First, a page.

11am GMT, 24/02/09 Update: PocketLint posted an article regarding the GMail downtime, and comments to the article appear to suggest this is a global problem affecting the Gmail site but not direct access via desktop email clients.

12.30pm GMT, 24/02/09 Update: Service appears to have been restored now, although no notification for the outage has been provided by Google.

More generally, as cloud computing and software as a service become ever more popular, one must wonder; is there a higher duty of responsibility and care upon service providers to ensure 100% uptime because we, as end-users / clients, trust our businesses to them?

By Chelsey Evans

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Web Hosting and the Data Protection Act

Published on December 9, 2003
Tags: Web Hosting

If you are based in the UK and store any information about an individual on your web site, you are bound by the Data Protection Act 1998 and other UK and European laws. The information you store could simply be a mailing list or a guestbook, or it might be more in-depth, such as customer orders through an online store, or an affiliate scheme. Either way, choosing the correct hosting provider then becomes a more serious issue.

So what does this mean for me?

Essentially, there are two key principles within the act that you must be aware of when choosing your web hosting:

First Principle:

"Appropriate technical and organisational measures shall be taken against unauthorised or unlawful processing of personal data and against accidental loss or destruction of, or damage to, personal data."

The key to this principle is "Appropriate technical and organisational measures". Today, hacking of web sites in widespread, and the benefits of firewalls and other security measures well-known. Therefore, in choosing a supplier who does not value these elements of security, you are essentially negating your responsibilities for securing the personal data. In the event that anything should happen to the data you store (for example, if your web site were hacked), your clients may have recourse under the Act to demonstrate that you had be negligent with their information.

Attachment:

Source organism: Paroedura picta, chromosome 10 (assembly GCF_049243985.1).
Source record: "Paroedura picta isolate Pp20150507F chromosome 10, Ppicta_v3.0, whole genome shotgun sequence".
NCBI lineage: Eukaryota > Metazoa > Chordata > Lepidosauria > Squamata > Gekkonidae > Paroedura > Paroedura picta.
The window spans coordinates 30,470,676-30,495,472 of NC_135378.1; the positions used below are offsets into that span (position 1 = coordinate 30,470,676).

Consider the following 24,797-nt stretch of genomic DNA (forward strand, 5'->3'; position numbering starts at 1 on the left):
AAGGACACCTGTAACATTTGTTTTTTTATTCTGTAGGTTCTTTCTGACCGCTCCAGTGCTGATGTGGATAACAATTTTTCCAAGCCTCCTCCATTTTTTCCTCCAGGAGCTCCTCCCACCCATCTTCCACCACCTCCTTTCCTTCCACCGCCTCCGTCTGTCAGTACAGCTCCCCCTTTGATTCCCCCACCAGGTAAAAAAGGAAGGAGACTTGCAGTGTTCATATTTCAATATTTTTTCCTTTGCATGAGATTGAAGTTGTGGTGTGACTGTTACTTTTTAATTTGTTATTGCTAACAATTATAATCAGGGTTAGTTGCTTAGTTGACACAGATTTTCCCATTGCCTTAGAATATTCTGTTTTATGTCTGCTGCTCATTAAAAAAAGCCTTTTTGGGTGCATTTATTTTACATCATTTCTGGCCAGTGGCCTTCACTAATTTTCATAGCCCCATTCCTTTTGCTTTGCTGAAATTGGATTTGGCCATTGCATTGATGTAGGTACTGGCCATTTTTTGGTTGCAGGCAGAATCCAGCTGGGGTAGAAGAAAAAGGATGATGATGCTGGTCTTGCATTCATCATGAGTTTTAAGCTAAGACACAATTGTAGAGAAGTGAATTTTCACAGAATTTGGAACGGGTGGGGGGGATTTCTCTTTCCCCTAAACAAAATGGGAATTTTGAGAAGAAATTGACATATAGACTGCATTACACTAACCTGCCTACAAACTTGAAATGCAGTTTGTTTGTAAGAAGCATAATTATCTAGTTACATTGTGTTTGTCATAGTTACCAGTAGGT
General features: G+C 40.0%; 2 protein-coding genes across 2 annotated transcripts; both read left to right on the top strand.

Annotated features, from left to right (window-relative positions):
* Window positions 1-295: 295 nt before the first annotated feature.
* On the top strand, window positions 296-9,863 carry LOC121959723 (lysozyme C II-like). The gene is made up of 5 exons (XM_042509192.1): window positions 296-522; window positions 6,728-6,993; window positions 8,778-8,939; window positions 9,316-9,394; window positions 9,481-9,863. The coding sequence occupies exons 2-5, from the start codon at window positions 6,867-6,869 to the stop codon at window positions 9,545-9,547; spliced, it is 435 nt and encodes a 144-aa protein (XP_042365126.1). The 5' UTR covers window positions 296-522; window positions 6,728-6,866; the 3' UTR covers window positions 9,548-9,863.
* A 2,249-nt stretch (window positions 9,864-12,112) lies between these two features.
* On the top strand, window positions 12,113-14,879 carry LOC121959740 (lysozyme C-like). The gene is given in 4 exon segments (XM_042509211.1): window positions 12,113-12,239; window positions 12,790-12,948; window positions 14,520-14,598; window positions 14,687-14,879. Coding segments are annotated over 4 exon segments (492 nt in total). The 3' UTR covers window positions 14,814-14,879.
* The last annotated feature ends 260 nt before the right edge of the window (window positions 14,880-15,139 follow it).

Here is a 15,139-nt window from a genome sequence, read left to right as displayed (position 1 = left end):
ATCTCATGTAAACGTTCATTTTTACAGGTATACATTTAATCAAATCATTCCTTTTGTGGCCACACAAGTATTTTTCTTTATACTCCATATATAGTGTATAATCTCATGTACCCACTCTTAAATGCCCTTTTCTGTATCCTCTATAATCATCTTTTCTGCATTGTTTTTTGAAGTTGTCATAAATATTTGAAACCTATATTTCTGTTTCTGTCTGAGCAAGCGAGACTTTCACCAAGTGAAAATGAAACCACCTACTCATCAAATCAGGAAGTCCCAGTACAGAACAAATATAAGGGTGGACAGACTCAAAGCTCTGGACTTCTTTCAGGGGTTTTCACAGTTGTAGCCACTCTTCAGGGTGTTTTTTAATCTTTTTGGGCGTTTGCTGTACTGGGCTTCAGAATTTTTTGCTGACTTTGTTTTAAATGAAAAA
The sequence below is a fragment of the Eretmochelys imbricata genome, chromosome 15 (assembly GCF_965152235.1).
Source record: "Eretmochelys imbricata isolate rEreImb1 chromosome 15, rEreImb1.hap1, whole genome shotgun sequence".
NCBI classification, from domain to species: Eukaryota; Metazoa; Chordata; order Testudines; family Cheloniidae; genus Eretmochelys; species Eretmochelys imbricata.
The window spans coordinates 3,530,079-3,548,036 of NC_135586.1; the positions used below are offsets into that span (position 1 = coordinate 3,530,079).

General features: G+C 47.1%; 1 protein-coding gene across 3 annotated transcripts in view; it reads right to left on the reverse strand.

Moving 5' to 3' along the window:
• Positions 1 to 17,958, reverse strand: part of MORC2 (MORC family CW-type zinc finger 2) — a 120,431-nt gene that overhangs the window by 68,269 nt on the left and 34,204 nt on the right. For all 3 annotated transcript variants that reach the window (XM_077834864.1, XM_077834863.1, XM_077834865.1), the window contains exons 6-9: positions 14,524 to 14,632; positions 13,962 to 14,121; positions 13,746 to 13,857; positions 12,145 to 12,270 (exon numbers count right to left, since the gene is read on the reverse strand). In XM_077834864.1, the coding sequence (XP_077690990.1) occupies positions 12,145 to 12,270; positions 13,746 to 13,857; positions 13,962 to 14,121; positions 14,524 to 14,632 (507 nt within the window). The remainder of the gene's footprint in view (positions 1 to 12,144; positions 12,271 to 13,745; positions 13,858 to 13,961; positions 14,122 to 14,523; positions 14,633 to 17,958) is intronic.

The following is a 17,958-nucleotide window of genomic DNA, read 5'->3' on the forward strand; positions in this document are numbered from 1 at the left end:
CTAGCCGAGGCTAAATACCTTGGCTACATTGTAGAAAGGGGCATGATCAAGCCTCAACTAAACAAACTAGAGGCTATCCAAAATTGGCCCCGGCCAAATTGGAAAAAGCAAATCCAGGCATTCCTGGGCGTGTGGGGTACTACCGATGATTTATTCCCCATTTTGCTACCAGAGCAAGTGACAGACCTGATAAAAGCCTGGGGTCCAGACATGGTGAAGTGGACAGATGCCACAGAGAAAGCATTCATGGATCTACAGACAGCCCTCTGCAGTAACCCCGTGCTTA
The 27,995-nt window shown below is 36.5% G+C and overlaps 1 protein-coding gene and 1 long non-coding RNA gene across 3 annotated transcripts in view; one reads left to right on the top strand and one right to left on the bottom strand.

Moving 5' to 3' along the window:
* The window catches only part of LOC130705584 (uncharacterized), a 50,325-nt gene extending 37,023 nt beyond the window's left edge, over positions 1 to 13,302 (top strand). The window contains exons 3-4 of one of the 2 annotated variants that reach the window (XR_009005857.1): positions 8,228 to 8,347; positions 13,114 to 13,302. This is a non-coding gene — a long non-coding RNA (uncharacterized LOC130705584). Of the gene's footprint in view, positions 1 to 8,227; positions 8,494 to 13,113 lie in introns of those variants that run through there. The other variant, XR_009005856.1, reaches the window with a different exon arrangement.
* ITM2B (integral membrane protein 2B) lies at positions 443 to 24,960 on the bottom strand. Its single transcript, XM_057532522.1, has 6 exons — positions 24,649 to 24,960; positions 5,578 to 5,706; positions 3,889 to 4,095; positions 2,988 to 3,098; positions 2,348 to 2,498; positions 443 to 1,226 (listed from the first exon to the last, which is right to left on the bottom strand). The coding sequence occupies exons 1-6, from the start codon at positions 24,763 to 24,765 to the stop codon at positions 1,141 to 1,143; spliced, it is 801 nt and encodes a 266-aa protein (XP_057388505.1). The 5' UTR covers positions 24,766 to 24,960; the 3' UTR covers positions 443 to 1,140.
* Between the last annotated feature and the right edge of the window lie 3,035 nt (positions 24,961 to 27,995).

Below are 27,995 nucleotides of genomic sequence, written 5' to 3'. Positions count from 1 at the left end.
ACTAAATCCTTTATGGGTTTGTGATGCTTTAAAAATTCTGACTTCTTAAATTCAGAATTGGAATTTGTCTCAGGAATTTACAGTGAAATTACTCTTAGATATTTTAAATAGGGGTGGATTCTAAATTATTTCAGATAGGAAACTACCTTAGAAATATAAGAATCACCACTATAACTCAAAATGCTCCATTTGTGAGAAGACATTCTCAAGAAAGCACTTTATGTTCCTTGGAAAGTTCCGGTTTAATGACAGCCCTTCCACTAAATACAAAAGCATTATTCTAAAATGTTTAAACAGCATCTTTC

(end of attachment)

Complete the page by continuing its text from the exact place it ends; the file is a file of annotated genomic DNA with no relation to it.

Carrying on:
Ampheon believe that security is paramount. This is why our servers are protected with firewalls, covered by the latest security releases, and actively monitored for untoward activity.

Second Principle:

"Personal data shall not be transferred to a country or territory outside the European Economic Area, unless that country or territory ensures an adequate level of protection of the rights and freedoms of data subjects in relation to the processing of personal data."

Why is there such a disparity in the pricing of web hosting? One reason is that some hosting providers have their servers in the United States, where the costs are less than in Europe. However, as the second principle above discusses, any data you collect should remain within the European Union (as an example of protection, the US does not currently have any federal laws against sending unsolicited mail). So, if your mailing list is stored on a server in the United States, you may be storing the data outside the guidelines of the Act.

Ampheon's web servers are based within the United Kingdom, and are therefore fully covered by this second principle.

Further Information:

By Chelsey Evans